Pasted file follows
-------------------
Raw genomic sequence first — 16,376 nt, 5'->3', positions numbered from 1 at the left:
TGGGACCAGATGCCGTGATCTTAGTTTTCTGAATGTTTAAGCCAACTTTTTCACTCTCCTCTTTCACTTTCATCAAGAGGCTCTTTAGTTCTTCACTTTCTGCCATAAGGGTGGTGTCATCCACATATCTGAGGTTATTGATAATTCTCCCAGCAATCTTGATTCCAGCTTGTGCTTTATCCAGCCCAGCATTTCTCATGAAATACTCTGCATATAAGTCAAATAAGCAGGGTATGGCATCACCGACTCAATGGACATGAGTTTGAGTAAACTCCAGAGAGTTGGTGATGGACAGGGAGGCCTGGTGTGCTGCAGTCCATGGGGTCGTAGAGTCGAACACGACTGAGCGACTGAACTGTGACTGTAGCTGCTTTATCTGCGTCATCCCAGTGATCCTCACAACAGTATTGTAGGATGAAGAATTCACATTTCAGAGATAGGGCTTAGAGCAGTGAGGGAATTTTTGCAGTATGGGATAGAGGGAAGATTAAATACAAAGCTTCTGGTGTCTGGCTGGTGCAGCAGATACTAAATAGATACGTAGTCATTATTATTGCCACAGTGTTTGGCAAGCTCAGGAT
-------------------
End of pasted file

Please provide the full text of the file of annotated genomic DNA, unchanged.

Raw genomic sequence first — 16,376 nt, 5'->3', positions numbered from 1 at the left:
TGGGACCAGATGCCGTGATCTTAGTTTTCTGAATGTTTAAGCCAACTTTTTCACTCTCCTCTTTCACTTTCATCAAGAGGCTCTTTAGTTCTTCACTTTCTGCCATAAGGGTGGTGTCATCCACATATCTGAGGTTATTGATAATTCTCCCAGCAATCTTGATTCCAGCTTGTGCTTTATCCAGCCCAGCATTTCTCATGAAATACTCTGCATATAAGTCAAATAAGCAGGGTATGGCATCACCGACTCAATGGACATGAGTTTGAGTAAACTCCAGAGAGTTGGTGATGGACAGGGAGGCCTGGTGTGCTGCAGTCCATGGGGTCGTAGAGTCGAACACGACTGAGCGACTGAACTGTGACTGTAGCTGCTTTATCTGCGTCATCCCAGTGATCCTCACAACAGTATTGTAGGATGAAGAATTCACATTTCAGAGATAGGGCTTAGAGCAGTGAGGGAATTTTTGCAGTATGGGATAGAGGGAAGATTAAATACAAAGCTTCTGGTGTCTGGCTGGTGCAGCAGATACTAAATAGATACGTAGTCATTATTATTGCCACAGTGTTTGGCAAGCTCAGGAT